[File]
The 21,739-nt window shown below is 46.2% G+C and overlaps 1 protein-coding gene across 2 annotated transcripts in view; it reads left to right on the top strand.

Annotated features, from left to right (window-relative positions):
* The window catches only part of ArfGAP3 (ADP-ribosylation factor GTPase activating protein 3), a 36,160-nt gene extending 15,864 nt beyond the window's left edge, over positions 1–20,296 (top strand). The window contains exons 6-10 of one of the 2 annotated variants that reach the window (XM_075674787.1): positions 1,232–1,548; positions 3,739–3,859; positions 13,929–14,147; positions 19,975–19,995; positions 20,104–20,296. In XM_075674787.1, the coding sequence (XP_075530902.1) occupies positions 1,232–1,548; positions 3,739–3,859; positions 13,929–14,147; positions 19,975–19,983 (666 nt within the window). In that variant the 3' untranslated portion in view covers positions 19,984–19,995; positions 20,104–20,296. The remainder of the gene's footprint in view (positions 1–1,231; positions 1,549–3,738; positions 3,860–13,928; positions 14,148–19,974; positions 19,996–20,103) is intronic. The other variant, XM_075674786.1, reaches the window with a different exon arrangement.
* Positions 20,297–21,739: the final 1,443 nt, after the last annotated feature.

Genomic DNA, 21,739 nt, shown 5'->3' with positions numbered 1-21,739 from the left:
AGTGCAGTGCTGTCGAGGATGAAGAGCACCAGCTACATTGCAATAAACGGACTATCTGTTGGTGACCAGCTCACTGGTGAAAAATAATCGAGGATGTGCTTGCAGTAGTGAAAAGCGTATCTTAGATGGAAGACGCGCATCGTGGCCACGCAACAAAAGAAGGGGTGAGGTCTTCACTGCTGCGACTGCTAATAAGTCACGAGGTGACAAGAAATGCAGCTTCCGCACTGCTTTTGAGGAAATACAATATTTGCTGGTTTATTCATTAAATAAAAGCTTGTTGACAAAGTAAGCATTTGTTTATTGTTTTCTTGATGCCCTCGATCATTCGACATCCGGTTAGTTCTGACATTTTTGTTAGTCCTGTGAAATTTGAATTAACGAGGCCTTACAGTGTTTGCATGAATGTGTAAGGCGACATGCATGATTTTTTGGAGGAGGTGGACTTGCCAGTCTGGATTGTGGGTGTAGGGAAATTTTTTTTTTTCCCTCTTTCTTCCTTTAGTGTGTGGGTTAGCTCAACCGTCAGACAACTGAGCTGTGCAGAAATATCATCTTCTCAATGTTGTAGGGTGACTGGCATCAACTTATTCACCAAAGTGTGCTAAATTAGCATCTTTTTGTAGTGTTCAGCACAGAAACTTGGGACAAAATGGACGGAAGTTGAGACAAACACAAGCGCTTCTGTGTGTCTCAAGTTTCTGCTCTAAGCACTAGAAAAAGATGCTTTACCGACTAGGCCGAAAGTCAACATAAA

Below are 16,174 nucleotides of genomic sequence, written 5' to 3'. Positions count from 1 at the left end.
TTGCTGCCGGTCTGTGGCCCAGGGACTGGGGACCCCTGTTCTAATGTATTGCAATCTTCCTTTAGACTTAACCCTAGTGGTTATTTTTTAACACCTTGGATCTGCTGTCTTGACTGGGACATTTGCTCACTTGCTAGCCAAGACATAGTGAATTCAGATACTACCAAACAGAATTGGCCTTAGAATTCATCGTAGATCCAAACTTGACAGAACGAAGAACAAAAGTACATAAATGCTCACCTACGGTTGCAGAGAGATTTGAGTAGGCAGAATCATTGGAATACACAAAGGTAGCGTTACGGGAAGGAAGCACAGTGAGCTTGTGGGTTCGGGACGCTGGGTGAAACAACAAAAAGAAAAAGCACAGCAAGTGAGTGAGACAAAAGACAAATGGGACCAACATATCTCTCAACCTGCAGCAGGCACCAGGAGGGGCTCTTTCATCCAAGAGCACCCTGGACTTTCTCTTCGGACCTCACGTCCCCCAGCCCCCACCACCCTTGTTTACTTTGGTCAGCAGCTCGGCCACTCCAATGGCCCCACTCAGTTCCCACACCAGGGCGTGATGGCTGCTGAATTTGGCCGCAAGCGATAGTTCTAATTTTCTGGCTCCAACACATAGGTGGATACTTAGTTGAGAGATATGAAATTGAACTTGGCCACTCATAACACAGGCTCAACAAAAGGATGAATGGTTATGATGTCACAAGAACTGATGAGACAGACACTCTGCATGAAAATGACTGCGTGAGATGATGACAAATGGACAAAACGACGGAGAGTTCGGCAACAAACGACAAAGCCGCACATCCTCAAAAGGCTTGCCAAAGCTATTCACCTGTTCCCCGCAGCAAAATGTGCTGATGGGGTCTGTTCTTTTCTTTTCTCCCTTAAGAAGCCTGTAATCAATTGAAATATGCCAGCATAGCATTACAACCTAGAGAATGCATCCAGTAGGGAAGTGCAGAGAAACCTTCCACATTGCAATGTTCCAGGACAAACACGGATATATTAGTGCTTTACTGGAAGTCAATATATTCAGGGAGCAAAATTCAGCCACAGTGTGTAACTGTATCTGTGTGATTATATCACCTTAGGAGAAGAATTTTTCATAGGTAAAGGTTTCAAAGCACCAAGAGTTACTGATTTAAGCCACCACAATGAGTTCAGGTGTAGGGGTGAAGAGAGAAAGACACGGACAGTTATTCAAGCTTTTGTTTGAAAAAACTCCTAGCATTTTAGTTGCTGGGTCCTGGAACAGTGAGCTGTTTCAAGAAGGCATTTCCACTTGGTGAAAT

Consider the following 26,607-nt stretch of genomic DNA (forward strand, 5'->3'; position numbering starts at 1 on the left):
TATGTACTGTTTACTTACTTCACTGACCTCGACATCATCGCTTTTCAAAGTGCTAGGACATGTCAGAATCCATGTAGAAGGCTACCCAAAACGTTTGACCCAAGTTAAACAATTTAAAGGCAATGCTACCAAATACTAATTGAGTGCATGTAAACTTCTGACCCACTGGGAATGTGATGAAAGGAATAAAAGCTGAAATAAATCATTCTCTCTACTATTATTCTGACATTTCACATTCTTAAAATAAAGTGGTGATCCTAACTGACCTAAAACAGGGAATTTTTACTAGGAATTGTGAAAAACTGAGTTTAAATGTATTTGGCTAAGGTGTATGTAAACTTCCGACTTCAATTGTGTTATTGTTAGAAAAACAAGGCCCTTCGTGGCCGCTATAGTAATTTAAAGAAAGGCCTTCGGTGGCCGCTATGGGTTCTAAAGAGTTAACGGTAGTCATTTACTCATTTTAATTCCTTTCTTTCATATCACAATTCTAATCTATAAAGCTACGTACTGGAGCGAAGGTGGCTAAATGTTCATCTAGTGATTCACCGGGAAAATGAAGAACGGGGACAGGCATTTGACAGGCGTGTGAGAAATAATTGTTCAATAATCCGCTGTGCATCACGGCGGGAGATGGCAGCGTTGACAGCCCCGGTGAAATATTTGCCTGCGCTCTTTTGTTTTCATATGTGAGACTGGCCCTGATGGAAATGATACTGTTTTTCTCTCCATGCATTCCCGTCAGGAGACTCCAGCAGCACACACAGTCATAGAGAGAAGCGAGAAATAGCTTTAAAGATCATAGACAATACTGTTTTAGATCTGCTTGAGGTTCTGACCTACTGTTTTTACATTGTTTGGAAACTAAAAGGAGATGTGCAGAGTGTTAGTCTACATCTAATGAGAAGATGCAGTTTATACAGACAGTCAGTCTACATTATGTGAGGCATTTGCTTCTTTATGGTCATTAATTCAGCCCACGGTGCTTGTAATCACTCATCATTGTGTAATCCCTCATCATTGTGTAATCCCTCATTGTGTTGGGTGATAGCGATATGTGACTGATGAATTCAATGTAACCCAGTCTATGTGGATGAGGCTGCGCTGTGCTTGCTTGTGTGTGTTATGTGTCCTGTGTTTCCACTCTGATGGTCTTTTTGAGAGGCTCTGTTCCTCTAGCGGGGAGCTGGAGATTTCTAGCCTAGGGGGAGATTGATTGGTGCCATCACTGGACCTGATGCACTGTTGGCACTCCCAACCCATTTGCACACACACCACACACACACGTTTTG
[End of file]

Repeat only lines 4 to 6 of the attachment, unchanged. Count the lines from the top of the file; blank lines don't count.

* Positions 20,297–21,739: the final 1,443 nt, after the last annotated feature.

Genomic DNA, 21,739 nt, shown 5'->3' with positions numbered 1-21,739 from the left:
AGTGCAGTGCTGTCGAGGATGAAGAGCACCAGCTACATTGCAATAAACGGACTATCTGTTGGTGACCAGCTCACTGGTGAAAAATAATCGAGGATGTGCTTGCAGTAGTGAAAAGCGTATCTTAGATGGAAGACGCGCATCGTGGCCACGCAACAAAAGAAGGGGTGAGGTCTTCACTGCTGCGACTGCTAATAAGTCACGAGGTGACAAGAAATGCAGCTTCCGCACTGCTTTTGAGGAAATACAATATTTGCTGGTTTATTCATTAAATAAAAGCTTGTTGACAAAGTAAGCATTTGTTTATTGTTTTCTTGATGCCCTCGATCATTCGACATCCGGTTAGTTCTGACATTTTTGTTAGTCCTGTGAAATTTGAATTAACGAGGCCTTACAGTGTTTGCATGAATGTGTAAGGCGACATGCATGATTTTTTGGAGGAGGTGGACTTGCCAGTCTGGATTGTGGGTGTAGGGAAATTTTTTTTTTTCCCTCTTTCTTCCTTTAGTGTGTGGGTTAGCTCAACCGTCAGACAACTGAGCTGTGCAGAAATATCATCTTCTCAATGTTGTAGGGTGACTGGCATCAACTTATTCACCAAAGTGTGCTAAATTAGCATCTTTTTGTAGTGTTCAGCACAGAAACTTGGGACAAAATGGACGGAAGTTGAGACAAACACAAGCGCTTCTGTGTGTCTCAAGTTTCTGCTCTAAGCACTAGAAAAAGATGCTTTACCGACTAGGCCGAAAGTCAACATAAA